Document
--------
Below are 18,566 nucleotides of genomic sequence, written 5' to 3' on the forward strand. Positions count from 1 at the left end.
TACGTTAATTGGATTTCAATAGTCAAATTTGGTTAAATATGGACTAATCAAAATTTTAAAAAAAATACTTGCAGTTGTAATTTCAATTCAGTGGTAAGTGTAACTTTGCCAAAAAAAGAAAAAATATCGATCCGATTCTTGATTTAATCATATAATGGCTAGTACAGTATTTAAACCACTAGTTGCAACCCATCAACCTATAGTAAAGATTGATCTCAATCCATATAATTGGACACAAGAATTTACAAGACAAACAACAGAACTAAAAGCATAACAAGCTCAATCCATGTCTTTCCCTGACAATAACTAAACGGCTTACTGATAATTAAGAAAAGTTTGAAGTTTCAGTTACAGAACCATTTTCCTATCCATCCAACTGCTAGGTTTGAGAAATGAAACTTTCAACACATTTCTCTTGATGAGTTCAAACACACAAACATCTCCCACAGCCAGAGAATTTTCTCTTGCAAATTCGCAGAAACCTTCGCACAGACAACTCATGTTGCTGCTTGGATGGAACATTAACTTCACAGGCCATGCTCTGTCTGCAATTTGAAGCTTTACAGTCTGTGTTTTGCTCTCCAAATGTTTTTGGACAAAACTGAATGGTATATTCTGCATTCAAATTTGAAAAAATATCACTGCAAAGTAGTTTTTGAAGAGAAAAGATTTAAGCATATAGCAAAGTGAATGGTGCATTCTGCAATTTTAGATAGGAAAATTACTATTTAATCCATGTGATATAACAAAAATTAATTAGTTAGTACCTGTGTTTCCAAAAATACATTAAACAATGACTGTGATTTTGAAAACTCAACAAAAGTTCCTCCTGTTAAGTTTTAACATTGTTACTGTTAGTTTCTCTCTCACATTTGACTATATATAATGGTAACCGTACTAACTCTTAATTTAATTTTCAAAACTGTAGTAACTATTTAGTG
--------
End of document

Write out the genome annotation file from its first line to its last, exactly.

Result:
Below are 18,566 nucleotides of genomic sequence, written 5' to 3' on the forward strand. Positions count from 1 at the left end.
TACGTTAATTGGATTTCAATAGTCAAATTTGGTTAAATATGGACTAATCAAAATTTTAAAAAAAATACTTGCAGTTGTAATTTCAATTCAGTGGTAAGTGTAACTTTGCCAAAAAAAGAAAAAATATCGATCCGATTCTTGATTTAATCATATAATGGCTAGTACAGTATTTAAACCACTAGTTGCAACCCATCAACCTATAGTAAAGATTGATCTCAATCCATATAATTGGACACAAGAATTTACAAGACAAACAACAGAACTAAAAGCATAACAAGCTCAATCCATGTCTTTCCCTGACAATAACTAAACGGCTTACTGATAATTAAGAAAAGTTTGAAGTTTCAGTTACAGAACCATTTTCCTATCCATCCAACTGCTAGGTTTGAGAAATGAAACTTTCAACACATTTCTCTTGATGAGTTCAAACACACAAACATCTCCCACAGCCAGAGAATTTTCTCTTGCAAATTCGCAGAAACCTTCGCACAGACAACTCATGTTGCTGCTTGGATGGAACATTAACTTCACAGGCCATGCTCTGTCTGCAATTTGAAGCTTTACAGTCTGTGTTTTGCTCTCCAAATGTTTTTGGACAAAACTGAATGGTATATTCTGCATTCAAATTTGAAAAAATATCACTGCAAAGTAGTTTTTGAAGAGAAAAGATTTAAGCATATAGCAAAGTGAATGGTGCATTCTGCAATTTTAGATAGGAAAATTACTATTTAATCCATGTGATATAACAAAAATTAATTAGTTAGTACCTGTGTTTCCAAAAATACATTAAACAATGACTGTGATTTTGAAAACTCAACAAAAGTTCCTCCTGTTAAGTTTTAACATTGTTACTGTTAGTTTCTCTCTCACATTTGACTATATATAATGGTAACCGTACTAACTCTTAATTTAATTTTCAAAACTGTAGTAACTATTTAGTG